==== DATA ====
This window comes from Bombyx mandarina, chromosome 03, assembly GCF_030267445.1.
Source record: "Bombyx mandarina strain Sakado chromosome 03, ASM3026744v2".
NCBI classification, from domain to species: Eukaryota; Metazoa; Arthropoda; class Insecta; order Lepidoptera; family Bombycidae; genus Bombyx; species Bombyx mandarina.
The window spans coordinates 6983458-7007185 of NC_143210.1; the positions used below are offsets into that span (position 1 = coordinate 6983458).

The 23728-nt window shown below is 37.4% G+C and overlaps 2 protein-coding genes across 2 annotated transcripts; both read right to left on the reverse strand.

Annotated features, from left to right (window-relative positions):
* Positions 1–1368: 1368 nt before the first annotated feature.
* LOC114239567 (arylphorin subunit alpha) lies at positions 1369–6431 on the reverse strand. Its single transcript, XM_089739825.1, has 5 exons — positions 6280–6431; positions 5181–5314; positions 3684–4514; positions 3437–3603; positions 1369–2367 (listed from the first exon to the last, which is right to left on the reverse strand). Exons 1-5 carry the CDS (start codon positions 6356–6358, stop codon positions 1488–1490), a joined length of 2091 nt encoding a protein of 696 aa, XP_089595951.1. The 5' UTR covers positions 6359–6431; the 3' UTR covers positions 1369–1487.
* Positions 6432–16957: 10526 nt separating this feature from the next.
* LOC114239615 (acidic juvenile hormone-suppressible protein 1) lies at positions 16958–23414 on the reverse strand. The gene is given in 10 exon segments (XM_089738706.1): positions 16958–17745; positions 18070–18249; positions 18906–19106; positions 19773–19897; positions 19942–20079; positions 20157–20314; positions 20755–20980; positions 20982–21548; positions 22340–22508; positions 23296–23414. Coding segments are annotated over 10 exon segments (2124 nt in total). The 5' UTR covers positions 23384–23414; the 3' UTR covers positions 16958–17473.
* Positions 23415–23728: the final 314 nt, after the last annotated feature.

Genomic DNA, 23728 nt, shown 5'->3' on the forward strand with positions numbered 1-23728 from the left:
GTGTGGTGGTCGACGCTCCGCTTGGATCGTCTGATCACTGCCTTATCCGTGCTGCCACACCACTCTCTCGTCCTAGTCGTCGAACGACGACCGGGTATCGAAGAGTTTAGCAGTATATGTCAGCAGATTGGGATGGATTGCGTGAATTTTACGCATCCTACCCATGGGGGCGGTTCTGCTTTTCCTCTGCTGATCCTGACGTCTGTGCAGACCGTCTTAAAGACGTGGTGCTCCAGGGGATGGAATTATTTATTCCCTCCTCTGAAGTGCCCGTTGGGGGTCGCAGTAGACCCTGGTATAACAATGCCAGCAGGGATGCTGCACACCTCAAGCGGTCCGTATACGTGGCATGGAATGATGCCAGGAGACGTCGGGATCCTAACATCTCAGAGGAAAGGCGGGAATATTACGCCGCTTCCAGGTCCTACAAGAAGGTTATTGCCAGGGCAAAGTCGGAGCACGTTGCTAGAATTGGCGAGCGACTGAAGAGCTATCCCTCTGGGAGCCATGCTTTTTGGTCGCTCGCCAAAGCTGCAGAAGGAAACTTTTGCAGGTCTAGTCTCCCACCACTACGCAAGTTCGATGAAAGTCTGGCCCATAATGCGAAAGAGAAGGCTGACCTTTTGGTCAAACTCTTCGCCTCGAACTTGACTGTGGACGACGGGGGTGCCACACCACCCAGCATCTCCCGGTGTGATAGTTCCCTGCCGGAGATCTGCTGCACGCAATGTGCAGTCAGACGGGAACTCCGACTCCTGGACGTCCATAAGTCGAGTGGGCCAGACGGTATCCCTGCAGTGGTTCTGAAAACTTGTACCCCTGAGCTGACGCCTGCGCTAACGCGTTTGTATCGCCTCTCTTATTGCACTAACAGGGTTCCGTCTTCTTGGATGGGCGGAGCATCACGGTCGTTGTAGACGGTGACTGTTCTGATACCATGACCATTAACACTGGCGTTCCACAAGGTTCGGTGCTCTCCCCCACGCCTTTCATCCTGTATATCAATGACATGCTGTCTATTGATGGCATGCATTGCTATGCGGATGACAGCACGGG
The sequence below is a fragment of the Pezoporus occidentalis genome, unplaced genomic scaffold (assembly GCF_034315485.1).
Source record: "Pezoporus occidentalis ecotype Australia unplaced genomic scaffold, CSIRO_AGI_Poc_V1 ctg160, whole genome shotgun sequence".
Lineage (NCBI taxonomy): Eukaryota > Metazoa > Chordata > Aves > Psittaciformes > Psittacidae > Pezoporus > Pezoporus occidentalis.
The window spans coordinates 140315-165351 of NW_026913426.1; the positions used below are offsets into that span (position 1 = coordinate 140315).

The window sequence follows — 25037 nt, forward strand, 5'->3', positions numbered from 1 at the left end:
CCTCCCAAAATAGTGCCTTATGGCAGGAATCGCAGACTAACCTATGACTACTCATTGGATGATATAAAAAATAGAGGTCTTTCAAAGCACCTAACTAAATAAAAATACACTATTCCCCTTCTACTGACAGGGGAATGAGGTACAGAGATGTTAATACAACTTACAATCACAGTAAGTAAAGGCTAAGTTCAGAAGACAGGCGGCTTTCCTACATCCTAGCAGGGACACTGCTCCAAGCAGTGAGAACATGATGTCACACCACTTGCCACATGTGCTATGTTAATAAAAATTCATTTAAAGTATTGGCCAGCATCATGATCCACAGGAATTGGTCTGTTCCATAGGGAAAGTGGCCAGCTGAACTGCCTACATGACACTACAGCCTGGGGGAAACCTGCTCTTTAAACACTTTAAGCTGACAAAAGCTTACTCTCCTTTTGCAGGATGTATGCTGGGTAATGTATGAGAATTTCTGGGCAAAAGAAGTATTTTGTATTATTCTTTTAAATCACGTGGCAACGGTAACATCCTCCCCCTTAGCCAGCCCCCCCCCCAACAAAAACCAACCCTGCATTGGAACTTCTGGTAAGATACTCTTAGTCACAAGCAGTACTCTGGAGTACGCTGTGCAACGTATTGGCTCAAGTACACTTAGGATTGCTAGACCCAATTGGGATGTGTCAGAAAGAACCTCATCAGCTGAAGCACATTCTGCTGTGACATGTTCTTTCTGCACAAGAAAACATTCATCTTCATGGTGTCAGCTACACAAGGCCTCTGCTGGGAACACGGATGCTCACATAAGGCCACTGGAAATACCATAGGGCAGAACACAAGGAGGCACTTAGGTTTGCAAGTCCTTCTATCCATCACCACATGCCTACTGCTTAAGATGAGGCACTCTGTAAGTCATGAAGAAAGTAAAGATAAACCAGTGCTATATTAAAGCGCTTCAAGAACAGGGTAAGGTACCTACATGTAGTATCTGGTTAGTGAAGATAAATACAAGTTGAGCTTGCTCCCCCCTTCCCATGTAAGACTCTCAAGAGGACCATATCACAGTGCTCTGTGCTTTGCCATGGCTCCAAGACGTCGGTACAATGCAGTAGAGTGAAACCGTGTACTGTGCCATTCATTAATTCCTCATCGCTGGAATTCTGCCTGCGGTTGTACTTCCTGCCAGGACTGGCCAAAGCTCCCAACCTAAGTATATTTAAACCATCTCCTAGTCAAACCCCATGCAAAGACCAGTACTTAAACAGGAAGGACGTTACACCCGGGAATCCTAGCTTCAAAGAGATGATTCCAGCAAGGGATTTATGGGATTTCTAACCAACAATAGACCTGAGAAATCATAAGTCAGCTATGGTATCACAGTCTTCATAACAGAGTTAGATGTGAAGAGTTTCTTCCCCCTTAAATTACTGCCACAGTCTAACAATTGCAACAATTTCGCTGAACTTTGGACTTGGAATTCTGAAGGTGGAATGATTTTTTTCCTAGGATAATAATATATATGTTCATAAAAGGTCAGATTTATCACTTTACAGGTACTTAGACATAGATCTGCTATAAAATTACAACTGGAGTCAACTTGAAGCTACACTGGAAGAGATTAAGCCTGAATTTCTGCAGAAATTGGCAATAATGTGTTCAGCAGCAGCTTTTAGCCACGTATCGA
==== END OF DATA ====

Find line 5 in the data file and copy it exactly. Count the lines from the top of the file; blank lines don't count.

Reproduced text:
The 23728-nt window shown below is 37.4% G+C and overlaps 2 protein-coding genes across 2 annotated transcripts; both read right to left on the reverse strand.